Student Parent Organization creates scholarship, petition to help student parents

Katy Nelson, News Reporter

UT’s Student Parent Organization started a fundraiser on Feb. 10 in an effort to raise $2,500 for scholarships for student parents that can be used to help with groceries, doctor’s appointments, daycare and other needs. 

The organization intends to make four $500 dollar scholarships available to student parents, according to their website. The donation drive ends March 12 and so far the organization has raised $890, according to their HornRaiser site.

“This is our very first scholarship fund,” said Jordan Greene, president of SPO. “It has been a dream of ours since the beginning, and just through anecdotal evidence, we’ve definitely found that financial support is the biggest way that we can help student parents … because a scholarship from a student parent organization can be used towards anything.” 

The organization also released a petition on Feb. 9, with over 120 signatures at the time of publication, advocating for affordable daycare at UT and more welcoming spaces for students with children on campus. Psychology senior Greene said she believes UT can help student parents by making childcare more affordable and accessible.

“Even though childcare for students is subsidized, it’s still expensive, and it’s very hard to get into the CDC (Child Development Center),” Greene said. “There’s a two- to three-year waiting list. … It’s not UT’s fault, but Texas as a whole is in a childcare crisis, and it’s very hard to find affordable, quality childcare anywhere in the state. So when the Child Development Center is advertised as an option for us as students, but it isn’t as accessible as it might have been made out to be, it becomes very difficult for students to accommodate the need for childcare.”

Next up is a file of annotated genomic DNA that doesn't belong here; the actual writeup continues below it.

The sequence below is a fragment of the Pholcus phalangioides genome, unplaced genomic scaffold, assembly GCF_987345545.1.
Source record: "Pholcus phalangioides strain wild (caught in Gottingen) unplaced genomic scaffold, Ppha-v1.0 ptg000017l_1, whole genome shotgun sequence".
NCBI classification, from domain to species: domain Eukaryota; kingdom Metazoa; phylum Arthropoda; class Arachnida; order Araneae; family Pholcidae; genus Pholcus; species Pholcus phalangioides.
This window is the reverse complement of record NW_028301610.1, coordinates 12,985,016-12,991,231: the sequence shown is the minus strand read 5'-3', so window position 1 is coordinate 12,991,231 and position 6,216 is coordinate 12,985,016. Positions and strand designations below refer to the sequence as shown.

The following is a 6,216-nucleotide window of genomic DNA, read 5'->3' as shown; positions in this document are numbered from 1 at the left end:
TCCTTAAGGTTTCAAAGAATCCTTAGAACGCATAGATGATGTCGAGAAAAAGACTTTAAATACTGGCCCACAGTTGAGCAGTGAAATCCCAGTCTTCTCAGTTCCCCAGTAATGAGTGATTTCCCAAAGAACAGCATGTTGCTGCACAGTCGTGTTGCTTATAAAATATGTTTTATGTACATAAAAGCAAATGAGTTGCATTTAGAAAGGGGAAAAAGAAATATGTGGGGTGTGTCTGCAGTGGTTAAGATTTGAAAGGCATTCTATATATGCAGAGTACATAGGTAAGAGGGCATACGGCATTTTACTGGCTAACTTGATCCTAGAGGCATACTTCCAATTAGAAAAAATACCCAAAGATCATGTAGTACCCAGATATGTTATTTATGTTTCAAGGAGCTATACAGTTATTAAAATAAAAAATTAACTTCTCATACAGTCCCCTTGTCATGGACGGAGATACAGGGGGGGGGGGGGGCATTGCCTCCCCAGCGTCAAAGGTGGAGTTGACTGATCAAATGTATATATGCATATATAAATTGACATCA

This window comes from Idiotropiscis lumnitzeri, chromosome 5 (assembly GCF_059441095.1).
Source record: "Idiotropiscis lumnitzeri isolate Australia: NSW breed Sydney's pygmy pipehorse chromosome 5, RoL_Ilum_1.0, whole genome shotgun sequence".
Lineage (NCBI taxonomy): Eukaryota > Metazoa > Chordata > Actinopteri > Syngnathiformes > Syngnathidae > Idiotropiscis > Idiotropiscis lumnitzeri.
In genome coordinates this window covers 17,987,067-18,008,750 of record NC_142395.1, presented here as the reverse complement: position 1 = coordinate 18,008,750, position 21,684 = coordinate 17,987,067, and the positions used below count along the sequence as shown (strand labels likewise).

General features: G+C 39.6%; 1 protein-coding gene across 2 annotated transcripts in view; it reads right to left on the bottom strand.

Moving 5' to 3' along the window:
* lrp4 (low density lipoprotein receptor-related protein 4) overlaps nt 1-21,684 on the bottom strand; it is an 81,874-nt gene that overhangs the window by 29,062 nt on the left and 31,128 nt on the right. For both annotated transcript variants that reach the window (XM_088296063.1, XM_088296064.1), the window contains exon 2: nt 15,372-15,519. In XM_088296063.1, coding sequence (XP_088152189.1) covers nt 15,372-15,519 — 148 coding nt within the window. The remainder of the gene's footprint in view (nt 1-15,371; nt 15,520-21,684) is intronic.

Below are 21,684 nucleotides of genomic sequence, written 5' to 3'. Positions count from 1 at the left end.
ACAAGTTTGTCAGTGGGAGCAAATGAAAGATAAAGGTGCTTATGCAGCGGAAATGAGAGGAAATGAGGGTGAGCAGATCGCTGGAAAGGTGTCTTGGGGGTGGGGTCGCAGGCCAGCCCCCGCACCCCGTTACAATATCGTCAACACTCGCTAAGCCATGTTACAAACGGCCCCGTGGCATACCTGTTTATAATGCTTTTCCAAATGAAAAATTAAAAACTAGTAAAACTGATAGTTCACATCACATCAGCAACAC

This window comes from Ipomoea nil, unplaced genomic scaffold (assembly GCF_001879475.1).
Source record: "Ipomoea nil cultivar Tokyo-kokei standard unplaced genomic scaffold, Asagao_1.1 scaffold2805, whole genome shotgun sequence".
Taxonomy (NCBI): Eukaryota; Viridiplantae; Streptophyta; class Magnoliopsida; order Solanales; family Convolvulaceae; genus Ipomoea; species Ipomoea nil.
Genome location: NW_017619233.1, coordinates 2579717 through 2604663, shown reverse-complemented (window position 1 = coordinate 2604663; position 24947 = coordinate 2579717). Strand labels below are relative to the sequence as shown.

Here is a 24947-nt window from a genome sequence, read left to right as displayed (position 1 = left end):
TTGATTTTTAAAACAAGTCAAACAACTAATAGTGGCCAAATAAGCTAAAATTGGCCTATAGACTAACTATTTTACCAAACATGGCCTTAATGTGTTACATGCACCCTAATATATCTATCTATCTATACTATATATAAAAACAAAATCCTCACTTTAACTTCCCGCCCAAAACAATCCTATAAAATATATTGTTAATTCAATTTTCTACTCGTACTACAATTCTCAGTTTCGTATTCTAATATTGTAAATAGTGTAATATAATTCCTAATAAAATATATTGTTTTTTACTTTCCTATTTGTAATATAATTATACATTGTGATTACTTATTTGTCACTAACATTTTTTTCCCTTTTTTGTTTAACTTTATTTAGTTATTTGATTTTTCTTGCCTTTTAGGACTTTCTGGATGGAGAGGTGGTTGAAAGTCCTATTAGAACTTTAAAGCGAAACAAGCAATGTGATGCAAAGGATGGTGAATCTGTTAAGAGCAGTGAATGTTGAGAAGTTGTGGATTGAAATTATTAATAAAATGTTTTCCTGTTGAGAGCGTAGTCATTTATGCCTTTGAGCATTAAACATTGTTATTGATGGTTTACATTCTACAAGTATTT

The Child Development Center can cost between $800-1,220 monthly for parents depending on their household income and the age of their children, according to the center’s website. In addition, parents face an application fee and a deposit if accepted. 

Maile Marriott, the graduate student representative in the SPO, said last semester the College of Natural Sciences dean told her she could not bring her child on campus after another employee complained about Marriott’s daughter being in the physics building. She said the situation was resolved when a petition was spread and the dean reversed their position and provided official permission. 

“For a little bit, I thought I was just going to quit because we can’t afford childcare,” physics graduate student Marriott said. “I didn’t know how we were going to make it work, and it also just makes you feel like you’re not wanted. The way it came across was just very, ‘You want to be a parent? Well, too bad.’” 

Greene said the SPO has received some help and support from the First-Year Experience office. Jeffery Mayo, assistant director for the First-Year Experience office, said the office hopes to identify the greatest needs for student parents through a survey they are taking this semester. 

“Anecdotally, working with student-parent leaders on campus, we’re aware of some of their needs, but we’re really trying to hear from more and more student parents through things like the survey and focus groups,” Mayo said. “Once we can identify what it means to be a student parent at UT and what the challenges are, we certainly hope to find new ways to support those students.”